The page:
Cyprus Mail

Coronavirus: Kisa says detainee facilities contrary to govt’s own measures

File photo: the camp in Kokkinotrimithia

Migrant support NGO, Kisa on Friday said the government’s policy on tackling the migrant flow was threatening public health since it has led to overcrowded reception facilities and is contrary to measures against the spread of coronavirus.

The group said in a written statement that it was proven right when it had warned earlier in the month that the new ‘holistic approach’ against the increasing migrant flows that the cabinet approved was violating refugee rights but also that it was inapplicable due to the lack of a legal framework, adequate staff and infrastructure.

Kisa said that today, given the current situation as regards the Covid-19 pandemic, it has also become “a threat to public health.”

While physical distancing and self-isolation is the rule for almost everybody, the group said, the government piles up asylum seekers in reception and detention spaces making them fast spread grounds for coronavirus.

Kisa said that the government has decided to open all wings of the Menoyia detention centre, while recent detainees are not taken there but kept at various police station cells in conditions which the European Court of Human Rights has found as inhumane and degrading.

It also ‘hosts’ more than 600 people at the Pournara reception centre in Kokkinotrimithia “in conditions that violate all decrees issued by the state on protection from coronavirus.”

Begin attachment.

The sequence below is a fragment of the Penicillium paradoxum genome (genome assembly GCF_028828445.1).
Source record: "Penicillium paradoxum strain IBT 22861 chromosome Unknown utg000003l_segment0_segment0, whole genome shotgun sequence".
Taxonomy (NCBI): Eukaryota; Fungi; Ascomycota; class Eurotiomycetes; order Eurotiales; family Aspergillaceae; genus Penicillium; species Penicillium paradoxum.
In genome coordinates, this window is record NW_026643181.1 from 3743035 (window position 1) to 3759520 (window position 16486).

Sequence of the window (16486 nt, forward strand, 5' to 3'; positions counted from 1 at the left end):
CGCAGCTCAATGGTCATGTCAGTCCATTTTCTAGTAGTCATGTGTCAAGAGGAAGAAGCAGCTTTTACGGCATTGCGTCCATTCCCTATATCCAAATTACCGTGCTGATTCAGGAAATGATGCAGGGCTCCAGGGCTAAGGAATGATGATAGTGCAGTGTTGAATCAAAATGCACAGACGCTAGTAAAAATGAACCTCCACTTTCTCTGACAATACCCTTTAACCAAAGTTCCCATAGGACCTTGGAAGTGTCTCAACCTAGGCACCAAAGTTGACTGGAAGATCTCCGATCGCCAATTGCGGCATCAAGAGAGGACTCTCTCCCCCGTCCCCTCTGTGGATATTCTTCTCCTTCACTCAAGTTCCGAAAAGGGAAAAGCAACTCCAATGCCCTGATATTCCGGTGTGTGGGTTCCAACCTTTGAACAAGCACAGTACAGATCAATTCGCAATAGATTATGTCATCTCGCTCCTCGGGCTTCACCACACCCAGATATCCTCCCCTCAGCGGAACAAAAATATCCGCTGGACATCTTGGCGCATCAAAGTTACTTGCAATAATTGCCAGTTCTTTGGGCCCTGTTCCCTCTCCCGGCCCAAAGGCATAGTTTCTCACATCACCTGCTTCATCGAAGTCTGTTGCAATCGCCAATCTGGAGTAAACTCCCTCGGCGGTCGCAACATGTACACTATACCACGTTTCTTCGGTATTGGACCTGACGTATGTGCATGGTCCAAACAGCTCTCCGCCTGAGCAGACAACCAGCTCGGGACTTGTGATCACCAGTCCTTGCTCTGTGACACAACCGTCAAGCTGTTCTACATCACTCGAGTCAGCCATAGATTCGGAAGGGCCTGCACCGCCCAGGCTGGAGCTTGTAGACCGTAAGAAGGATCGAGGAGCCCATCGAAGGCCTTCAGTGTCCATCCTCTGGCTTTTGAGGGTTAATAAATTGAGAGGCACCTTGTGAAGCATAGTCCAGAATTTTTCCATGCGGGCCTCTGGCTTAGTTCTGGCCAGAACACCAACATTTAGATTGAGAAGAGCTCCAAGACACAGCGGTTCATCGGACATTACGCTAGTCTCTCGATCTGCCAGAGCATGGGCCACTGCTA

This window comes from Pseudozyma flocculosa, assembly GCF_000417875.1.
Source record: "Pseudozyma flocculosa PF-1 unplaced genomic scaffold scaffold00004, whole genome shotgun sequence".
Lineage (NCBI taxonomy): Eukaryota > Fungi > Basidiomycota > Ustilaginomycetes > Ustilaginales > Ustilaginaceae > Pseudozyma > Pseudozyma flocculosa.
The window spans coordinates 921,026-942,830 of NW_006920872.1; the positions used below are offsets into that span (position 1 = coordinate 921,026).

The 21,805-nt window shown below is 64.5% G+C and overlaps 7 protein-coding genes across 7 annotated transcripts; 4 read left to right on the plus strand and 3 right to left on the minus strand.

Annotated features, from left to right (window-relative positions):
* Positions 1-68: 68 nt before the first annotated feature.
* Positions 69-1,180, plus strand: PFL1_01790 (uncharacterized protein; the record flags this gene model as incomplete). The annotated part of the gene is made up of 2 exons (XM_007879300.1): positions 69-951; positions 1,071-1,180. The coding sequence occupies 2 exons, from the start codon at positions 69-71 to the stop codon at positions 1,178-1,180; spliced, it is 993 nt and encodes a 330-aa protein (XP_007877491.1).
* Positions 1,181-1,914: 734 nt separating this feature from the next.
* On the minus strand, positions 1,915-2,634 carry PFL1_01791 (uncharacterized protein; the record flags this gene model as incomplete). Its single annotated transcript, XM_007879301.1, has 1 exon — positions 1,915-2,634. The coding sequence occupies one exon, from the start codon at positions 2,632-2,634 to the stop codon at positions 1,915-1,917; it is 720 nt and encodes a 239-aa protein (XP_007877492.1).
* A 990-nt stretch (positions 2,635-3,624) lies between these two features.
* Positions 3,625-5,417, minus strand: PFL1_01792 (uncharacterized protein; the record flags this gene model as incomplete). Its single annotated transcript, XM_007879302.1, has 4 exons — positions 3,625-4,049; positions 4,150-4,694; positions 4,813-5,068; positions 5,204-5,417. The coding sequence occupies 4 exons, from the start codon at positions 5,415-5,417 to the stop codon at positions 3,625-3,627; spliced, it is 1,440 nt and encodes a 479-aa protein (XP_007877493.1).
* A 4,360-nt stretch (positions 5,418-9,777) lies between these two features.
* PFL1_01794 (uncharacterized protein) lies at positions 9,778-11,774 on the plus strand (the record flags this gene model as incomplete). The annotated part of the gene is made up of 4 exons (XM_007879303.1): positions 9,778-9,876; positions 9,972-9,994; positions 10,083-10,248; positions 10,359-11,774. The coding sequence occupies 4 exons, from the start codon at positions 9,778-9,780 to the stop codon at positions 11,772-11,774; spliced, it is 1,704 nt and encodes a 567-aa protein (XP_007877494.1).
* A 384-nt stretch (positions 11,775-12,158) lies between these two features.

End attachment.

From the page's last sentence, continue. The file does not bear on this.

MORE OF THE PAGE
It added that while in other European countries administrative detention is being restricted due to the impossibility of executing deportation orders, Cyprus chooses the detention and deportation ‘solution’ ignoring the short-and-long-term consequences of lockdown detention.

Citing the European Committee for the Prevention of Torture and Inhuman or Degrading Treatment or Punishment (CPT) on the principles relating to the treatment of persons deprived of their liberty in the context of the coronavirus pandemic, Kisa said that vulnerable people within the groups of detainees and refugees such as pregnant women, children and persons with disabilities and health problems, remain “invisible.”

They are seen as the ‘foreigner’ that must be kept away and restricted along with hundreds others, Kisa said, “exposed to guaranteed dangerous conditions.”

The group called on the government to review its practices before it’s too late. It suggests that the government suspends the detention of persons slated for deportation, the immediate closure of crowded reception centres, especially Pournara, and the transfer of persons to other facilities and adjust the measures against coronavirus to the needs of migrants and refugees.  This will be made possible by providing information in their language and ensure their access to health services.

Kisa also calls for the inclusion of migrants and refugees to the support measures for the unemployed and vulnerable groups regardless their residence status.

The new government policy aimed at tackling the increasing migrant flows includes expediting asylum applications and deportation for those whose applications are deemed as baseless.

It was also decided that the state will no longer rent hotels or other facilities to host the asylum applicants but offer them accommodation in organised detention areas.


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